Apples are one of the most popular fruits, known for their sweet, crunchy taste and versatility in recipes. Many people buy apples in bulk when they are in season, hoping to enjoy them for weeks or months after purchase. However, fresh apples don’t last forever and will eventually go bad.
So how long do apples last? And what are the signs that an apple has gone bad? Keep reading to learn more about apple shelf life, proper apple storage, and how to tell if your apples are still good to eat.
How Long Do Apples Last?
The shelf life of apples depends on a few factors:
- Apple type – Some apple varieties last longer than others. For example, Fuji or Honeycrisp apples can last over 2 months with proper storage, while Gala or McIntosh apples may only last 1-2 weeks.
- Storage conditions – Apples stored in cool, dark places will last longer than apples left on the counter.
- Freshness – Just-picked apples last longer than store-bought apples, which are often already a few weeks old.
On average, store-bought apples can last:
- Counter: 7-10 days
- Fridge: 1-2 months
- Freezer: 8-10 months
The fridge is the best place to store apples if you want them to have the longest shelf life. The cool temperature slows down the ripening process. Just make sure not to store apples near foods with strong odors, as they can absorb unpleasant smells.
Do Refrigerated Apples Last Longer Than Room Temperature Apples?
Yes, refrigerated apples last significantly longer than apples left at room temperature. The cool environment of the refrigerator slows down ripening and deterioration.
Room temperature apples will only last about 1-2 weeks before going bad. Refrigerated apples can stay fresh for 1-2 months if stored properly in the crisper drawer. The fridge temperature between 32°F-40°F (0°C-4°C) prevents apples from over-ripening and developing mold.
For maximum freshness, store apples in the coldest part of your refrigerator, which is usually the bottom crisper drawer. Just don’t let apples get frozen, as the cold damage will speed up spoilage once they thaw.
How to Store Apples to Make Them Last
Follow these tips for storing apples properly to extend their shelf life:
- Keep apples in the fridge crisper drawer, which has higher humidity than the rest of the refrigerator. The moisture helps maintain apple crispness.
- Store different apple varieties separately, as some ripen faster and may cause others to deteriorate quicker.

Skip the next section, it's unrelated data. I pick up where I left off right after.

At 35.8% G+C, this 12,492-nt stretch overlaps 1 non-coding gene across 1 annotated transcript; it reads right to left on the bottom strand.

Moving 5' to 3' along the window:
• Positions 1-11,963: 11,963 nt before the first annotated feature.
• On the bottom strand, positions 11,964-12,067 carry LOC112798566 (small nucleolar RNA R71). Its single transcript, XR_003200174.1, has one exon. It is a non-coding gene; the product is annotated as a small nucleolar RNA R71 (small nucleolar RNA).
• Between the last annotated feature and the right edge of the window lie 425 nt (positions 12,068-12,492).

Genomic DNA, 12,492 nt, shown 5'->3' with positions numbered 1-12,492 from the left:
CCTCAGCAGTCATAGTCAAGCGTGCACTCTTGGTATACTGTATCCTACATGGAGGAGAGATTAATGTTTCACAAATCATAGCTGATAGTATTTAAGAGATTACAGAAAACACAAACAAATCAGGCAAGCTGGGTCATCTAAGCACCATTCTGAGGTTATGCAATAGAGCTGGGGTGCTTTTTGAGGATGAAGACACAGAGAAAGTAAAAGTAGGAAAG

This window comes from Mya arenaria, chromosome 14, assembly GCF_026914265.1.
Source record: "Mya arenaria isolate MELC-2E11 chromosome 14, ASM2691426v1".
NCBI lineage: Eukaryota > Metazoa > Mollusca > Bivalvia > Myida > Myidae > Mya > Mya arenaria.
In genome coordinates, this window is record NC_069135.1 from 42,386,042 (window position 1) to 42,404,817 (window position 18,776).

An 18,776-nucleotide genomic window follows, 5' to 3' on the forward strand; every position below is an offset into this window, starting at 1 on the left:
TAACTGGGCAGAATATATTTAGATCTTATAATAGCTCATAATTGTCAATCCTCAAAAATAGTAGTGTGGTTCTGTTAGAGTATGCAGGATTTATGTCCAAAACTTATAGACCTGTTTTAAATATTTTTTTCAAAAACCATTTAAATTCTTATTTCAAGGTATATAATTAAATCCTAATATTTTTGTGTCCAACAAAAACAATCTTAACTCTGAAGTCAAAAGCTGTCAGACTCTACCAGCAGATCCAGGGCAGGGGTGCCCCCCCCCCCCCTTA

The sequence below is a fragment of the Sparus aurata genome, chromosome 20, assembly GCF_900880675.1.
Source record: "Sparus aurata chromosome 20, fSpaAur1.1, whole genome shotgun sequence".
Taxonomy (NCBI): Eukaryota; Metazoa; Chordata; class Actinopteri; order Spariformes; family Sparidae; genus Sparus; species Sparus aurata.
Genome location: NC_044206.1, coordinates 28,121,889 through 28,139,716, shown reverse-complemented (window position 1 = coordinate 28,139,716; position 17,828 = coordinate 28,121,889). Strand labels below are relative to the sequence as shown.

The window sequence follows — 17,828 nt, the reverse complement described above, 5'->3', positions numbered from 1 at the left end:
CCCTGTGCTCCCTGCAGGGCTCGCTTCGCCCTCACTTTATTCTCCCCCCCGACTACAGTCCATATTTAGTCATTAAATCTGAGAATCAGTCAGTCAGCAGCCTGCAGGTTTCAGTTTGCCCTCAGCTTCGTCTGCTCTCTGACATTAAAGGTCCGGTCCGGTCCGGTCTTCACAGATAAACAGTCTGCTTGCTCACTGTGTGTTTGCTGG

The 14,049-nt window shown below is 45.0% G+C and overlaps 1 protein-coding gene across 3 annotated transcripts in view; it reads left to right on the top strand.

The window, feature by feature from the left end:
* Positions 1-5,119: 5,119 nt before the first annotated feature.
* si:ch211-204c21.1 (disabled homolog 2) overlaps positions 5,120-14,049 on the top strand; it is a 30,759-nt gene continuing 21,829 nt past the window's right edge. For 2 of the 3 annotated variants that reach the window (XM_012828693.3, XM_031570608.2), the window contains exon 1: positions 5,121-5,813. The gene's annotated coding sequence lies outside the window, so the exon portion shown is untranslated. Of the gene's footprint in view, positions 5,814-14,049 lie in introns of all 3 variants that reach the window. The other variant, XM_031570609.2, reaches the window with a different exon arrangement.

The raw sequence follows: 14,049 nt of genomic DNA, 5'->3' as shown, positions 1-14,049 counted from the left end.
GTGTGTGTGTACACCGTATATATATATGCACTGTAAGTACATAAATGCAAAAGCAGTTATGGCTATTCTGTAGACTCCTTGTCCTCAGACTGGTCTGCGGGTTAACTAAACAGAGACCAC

- Place apples in a perforated plastic bag before refrigerating, which protects them while still allowing air flow.
- Wash apples just before eating. Getting them wet can encourage mold growth during storage.
- Avoid storing apples near foods with strong odors like cheese, onions, or garlic, as they will absorb the smells.
- Handle apples gently to avoid bruising, which speeds up spoilage.
With proper refrigeration and minimal handling, most apples will stay fresh and crunchy for 1-2 months before going bad.
What is the Best Way to Store Cut Apples?
Once an apple is cut, the flesh will quickly start to oxidize and turn brown when exposed to air. Here are some tips for storing cut apples to maintain freshness:
- Keep cut apples refrigerated, as warmer temperatures will make them deteriorate faster.
- Coat exposed surfaces with lemon juice, which is acidic and slows oxidation.
- Immerse cut apples in water, which prevents browning but can make them waterlogged.
- Store in an airtight container to protect them from oxygen.
- Place in a paper bag, which allows some air flow while trapping ethylene gas that speeds ripening.
Cut apples should be eaten within 1-2 days for best quality. Discard any pieces that have turned brown or smell bad.
How to Tell if Apples Have Gone Bad
Check apples frequently for signs of spoilage. Here are ways to tell if apples have gone bad:
- Soft spots or wrinkled skin – Fresh apples feel firm with smooth, tight skin. Soft, wrinkled patches indicate moisture loss and decay.
- Brown or moldy spots – Whitish-gray fuzz is a sign of mold starting to grow. Cut away any affected areas immediately.
- Slimy texture – A slippery, slimy feel means bacteria or yeasts are breaking down the apples.
- Off odors – Rotten apples give off fermented, vinegar-like smells from high microbial activity.
- Dry, mealy flesh – Apples normally are juicy and crunchy. Dry, crumbly texture shows they have lost moisture.
If an apple develops any of these qualities, it has gone bad and should be thrown out. One spoiled apple can cause neighboring apples to deteriorate faster, so promptly remove bad apples from storage.
What Does a Rotten Apple Look Like Inside?
A rotten apple usually has significant internal damage long before external signs appear. Here are the internal signs of spoilage in apples:
- Brown, mushy flesh – Healthy apple flesh is pale cream colored and crisp. As apples go bad, the flesh softens and oxidizes to an unappealing brown.